The chamber still gives out a ‘Jackpot’ halibut prize, which we estimate this year may be worth over $21,000 for the angler who catches the largest halibut,” he said. The chamber estimates it will have sold 14,500 derby tickets, to date. The big fish number to beat is a 236-pounder caught by Gene Jones of Bellevue, Iowa on July 25 with Capt. David Bayes aboard Central Charters’ Grand Aleutian.
Fisherman have until 9 p.m. Sept. 15 to keep trying for the tagged fish as well.
“Ticket sales are up from last year and overall, I think it has been a great derby season,” Frisinger said. “One thing I hear is ‘what did I win?’ So, if anything I think people would like to know what they won without waiting until the derby is over.  Most anglers are excited just to get to go fishing and being on the water and away from work.”
The largest halibut ever caught for the derby was landed in 1996 and weighed 376 pounds.
• 2007: 162 pounds caught by Titus Teriong of Portland, Ore. Second and third place weighed155 pounds and 151 pounds.
• 2008: 348 pounder caught by Jeff Pardi of San Rafael, Calif.
Second and third place were 271 and 226
• 2009: 358 by Jerry Saunders of Chugiak – two others 340 and 331 that year.
• 2010: 273 caught by Mark Hilts of Grand Rapids, Minn. Next two place holders were 257 and 224.
• 2011: 350.8 pounder by Chad Aldridge – Sterling
• 2012: James Peeples of Chico, Calif., was the jackpot winner with a 323.2-pound halibut.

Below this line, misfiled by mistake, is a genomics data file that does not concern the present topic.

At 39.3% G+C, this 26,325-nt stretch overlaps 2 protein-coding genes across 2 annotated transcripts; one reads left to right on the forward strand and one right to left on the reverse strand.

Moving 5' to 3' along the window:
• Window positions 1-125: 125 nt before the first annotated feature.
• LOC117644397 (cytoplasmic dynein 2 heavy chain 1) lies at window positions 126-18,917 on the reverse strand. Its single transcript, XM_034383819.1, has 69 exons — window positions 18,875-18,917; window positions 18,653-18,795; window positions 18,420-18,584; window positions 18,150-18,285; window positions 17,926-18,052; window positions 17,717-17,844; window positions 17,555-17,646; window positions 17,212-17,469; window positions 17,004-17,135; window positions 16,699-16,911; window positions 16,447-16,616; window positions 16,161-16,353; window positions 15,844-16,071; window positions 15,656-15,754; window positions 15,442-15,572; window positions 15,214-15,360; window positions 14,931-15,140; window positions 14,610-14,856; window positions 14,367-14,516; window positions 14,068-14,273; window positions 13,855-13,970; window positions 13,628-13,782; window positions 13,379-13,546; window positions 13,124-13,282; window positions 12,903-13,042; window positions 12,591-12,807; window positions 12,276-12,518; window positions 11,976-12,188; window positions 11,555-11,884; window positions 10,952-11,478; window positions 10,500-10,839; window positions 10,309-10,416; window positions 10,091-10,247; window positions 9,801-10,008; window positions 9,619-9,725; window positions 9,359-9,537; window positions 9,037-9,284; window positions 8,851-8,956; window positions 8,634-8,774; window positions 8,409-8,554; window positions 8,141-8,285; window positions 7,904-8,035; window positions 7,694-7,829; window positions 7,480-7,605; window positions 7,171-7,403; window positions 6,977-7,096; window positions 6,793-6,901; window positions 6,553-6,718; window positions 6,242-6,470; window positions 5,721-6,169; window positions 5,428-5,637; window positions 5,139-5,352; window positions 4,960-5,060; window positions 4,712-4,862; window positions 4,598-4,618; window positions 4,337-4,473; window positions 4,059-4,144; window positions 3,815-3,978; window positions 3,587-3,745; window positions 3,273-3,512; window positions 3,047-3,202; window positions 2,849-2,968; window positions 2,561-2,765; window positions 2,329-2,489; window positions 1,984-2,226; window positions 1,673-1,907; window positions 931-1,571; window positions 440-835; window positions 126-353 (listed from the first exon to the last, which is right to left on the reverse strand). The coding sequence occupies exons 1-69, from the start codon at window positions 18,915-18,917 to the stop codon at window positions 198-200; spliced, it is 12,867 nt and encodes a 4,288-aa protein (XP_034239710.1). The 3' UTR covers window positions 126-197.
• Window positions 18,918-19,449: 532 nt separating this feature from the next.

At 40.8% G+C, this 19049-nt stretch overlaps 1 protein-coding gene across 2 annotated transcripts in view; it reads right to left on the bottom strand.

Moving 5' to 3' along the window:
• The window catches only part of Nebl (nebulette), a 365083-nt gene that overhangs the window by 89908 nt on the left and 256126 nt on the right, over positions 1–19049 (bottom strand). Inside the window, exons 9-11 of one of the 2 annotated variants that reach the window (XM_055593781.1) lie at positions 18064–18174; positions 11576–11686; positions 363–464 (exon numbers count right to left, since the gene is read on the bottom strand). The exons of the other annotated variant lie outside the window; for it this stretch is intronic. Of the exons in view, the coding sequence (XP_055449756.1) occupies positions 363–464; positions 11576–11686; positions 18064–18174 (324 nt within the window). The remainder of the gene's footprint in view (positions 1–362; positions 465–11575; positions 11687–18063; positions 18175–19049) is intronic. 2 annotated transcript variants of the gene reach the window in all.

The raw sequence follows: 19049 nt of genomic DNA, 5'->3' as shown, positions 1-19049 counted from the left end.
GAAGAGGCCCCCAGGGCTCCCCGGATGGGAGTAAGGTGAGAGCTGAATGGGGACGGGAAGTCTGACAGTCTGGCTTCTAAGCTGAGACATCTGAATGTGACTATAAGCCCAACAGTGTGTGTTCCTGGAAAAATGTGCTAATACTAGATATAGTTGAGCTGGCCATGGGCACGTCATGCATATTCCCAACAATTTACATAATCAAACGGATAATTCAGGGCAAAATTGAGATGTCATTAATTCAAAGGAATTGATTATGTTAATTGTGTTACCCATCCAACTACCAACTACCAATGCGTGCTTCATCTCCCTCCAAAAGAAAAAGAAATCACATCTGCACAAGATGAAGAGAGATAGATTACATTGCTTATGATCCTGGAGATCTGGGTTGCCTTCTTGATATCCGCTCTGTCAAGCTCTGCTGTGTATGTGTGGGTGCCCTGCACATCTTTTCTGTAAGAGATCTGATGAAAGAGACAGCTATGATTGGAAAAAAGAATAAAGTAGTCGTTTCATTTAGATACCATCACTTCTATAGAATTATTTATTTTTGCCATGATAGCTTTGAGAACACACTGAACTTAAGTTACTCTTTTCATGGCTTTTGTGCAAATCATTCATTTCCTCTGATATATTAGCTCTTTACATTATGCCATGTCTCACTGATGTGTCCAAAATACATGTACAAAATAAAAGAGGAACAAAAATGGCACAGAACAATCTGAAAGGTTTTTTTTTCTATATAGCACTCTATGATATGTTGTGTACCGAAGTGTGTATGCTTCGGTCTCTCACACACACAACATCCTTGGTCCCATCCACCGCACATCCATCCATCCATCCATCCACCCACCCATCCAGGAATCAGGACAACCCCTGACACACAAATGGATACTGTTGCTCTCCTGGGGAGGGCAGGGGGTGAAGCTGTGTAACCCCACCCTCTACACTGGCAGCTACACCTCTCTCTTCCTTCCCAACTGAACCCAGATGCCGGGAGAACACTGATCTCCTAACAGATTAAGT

• 2013: So far, a 236 pounder caught by Gene Jones of Bellevue, Iowa is in the running. Also, 29 others have caught tagged fish and will win cash prizes to be announced in October.

Not mushy
Last year, fishermen complained about mushy halibut. They found jelly soft flesh, even after cooking it, in malnourished fish. But this year, not so much, according to the late August fishing report from the Alaska Department of Fish and Game.
The report acknowledged halibut catching has slowed, but the fish are healthy and fat.
Anglers are reporting success using herring or squid with circle hooks. Fish and Game sampled fish that landed in the Homer harbor over the past week, finding they averaged 18.4 pounds in a range of 5-79 pounds.
“The Department has received few reports of ‘mushy’ halibut this season. The flesh of these fish is very soft or flabby, sometimes with pockets of jelly-like tissue, and fish are mushy after being cooked,” the report stated. “Experience during years of high prevalence of this condition (1998, 2005, 2011-12) shows that the incidence of these fish can be high for anglers fishing certain locales, so if you catch a fish that feels flabby or does not look as robust and rounded as a healthy halibut should, release it immediately unharmed and consider moving to a different area to avoid these fish. Department research on this condition is ongoing.”

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Posted by on Sep 3rd, 2013 and filed under Headline News. You can follow any responses to this entry through the RSS 2.0. Both comments and pings are currently closed.